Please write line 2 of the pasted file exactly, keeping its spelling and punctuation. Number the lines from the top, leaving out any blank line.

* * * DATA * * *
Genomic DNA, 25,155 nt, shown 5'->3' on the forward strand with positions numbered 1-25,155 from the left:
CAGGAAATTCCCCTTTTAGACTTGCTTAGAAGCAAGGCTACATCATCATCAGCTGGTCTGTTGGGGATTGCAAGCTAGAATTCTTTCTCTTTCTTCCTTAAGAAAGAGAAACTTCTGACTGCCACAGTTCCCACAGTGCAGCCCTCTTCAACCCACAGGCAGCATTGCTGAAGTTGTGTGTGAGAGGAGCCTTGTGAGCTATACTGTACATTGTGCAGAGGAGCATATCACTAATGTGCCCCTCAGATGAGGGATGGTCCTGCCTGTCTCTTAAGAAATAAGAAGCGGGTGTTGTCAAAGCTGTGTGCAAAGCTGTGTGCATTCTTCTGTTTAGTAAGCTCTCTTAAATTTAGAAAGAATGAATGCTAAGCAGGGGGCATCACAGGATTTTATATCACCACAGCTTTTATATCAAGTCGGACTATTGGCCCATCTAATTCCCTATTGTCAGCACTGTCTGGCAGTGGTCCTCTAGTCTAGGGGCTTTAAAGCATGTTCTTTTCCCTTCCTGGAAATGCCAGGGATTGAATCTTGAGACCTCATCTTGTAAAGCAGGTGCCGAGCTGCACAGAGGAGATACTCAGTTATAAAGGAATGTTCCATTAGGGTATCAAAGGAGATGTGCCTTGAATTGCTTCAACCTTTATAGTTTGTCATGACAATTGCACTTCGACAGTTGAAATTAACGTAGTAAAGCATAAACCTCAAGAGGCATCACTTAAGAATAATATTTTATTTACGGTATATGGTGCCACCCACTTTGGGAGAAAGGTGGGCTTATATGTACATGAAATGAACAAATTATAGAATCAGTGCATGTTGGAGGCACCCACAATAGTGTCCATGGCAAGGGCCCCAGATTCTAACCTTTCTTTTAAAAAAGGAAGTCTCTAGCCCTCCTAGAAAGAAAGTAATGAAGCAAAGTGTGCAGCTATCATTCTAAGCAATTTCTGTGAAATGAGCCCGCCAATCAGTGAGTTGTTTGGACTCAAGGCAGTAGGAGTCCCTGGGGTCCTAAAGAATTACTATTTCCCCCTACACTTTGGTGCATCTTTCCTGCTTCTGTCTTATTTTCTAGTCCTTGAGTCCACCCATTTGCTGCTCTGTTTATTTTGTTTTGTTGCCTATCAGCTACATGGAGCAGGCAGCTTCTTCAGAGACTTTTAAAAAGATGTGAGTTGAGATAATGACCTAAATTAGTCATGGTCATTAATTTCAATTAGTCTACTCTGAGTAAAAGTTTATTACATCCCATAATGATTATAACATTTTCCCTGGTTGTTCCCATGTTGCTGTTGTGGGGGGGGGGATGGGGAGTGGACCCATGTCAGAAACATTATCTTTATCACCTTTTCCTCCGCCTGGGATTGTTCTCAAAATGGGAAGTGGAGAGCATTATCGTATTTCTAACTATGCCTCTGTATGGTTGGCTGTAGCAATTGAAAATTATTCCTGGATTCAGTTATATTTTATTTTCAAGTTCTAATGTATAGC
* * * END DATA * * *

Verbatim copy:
CAGGAAATTCCCCTTTTAGACTTGCTTAGAAGCAAGGCTACATCATCATCAGCTGGTCTGTTGGGGATTGCAAGCTAGAATTCTTTCTCTTTCTTCCTTAAGAAAGAGAAACTTCTGACTGCCACAGTTCCCACAGTGCAGCCCTCTTCAACCCACAGGCAGCATTGCTGAAGTTGTGTGTGAGAGGAGCCTTGTGAGCTATACTGTACATTGTGCAGAGGAGCATATCACTAATGTGCCCCTCAGATGAGGGATGGTCCTGCCTGTCTCTTAAGAAATAAGAAGCGGGTGTTGTCAAAGCTGTGTGCAAAGCTGTGTGCATTCTTCTGTTTAGTAAGCTCTCTTAAATTTAGAAAGAATGAATGCTAAGCAGGGGGCATCACAGGATTTTATATCACCACAGCTTTTATATCAAGTCGGACTATTGGCCCATCTAATTCCCTATTGTCAGCACTGTCTGGCAGTGGTCCTCTAGTCTAGGGGCTTTAAAGCATGTTCTTTTCCCTTCCTGGAAATGCCAGGGATTGAATCTTGAGACCTCATCTTGTAAAGCAGGTGCCGAGCTGCACAGAGGAGATACTCAGTTATAAAGGAATGTTCCATTAGGGTATCAAAGGAGATGTGCCTTGAATTGCTTCAACCTTTATAGTTTGTCATGACAATTGCACTTCGACAGTTGAAATTAACGTAGTAAAGCATAAACCTCAAGAGGCATCACTTAAGAATAATATTTTATTTACGGTATATGGTGCCACCCACTTTGGGAGAAAGGTGGGCTTATATGTACATGAAATGAACAAATTATAGAATCAGTGCATGTTGGAGGCACCCACAATAGTGTCCATGGCAAGGGCCCCAGATTCTAACCTTTCTTTTAAAAAAGGAAGTCTCTAGCCCTCCTAGAAAGAAAGTAATGAAGCAAAGTGTGCAGCTATCATTCTAAGCAATTTCTGTGAAATGAGCCCGCCAATCAGTGAGTTGTTTGGACTCAAGGCAGTAGGAGTCCCTGGGGTCCTAAAGAATTACTATTTCCCCCTACACTTTGGTGCATCTTTCCTGCTTCTGTCTTATTTTCTAGTCCTTGAGTCCACCCATTTGCTGCTCTGTTTATTTTGTTTTGTTGCCTATCAGCTACATGGAGCAGGCAGCTTCTTCAGAGACTTTTAAAAAGATGTGAGTTGAGATAATGACCTAAATTAGTCATGGTCATTAATTTCAATTAGTCTACTCTGAGTAAAAGTTTATTACATCCCATAATGATTATAACATTTTCCCTGGTTGTTCCCATGTTGCTGTTGTGGGGGGGGGGATGGGGAGTGGACCCATGTCAGAAACATTATCTTTATCACCTTTTCCTCCGCCTGGGATTGTTCTCAAAATGGGAAGTGGAGAGCATTATCGTATTTCTAACTATGCCTCTGTATGGTTGGCTGTAGCAATTGAAAATTATTCCTGGATTCAGTTATATTTTATTTTCAAGTTCTAATGTATAGC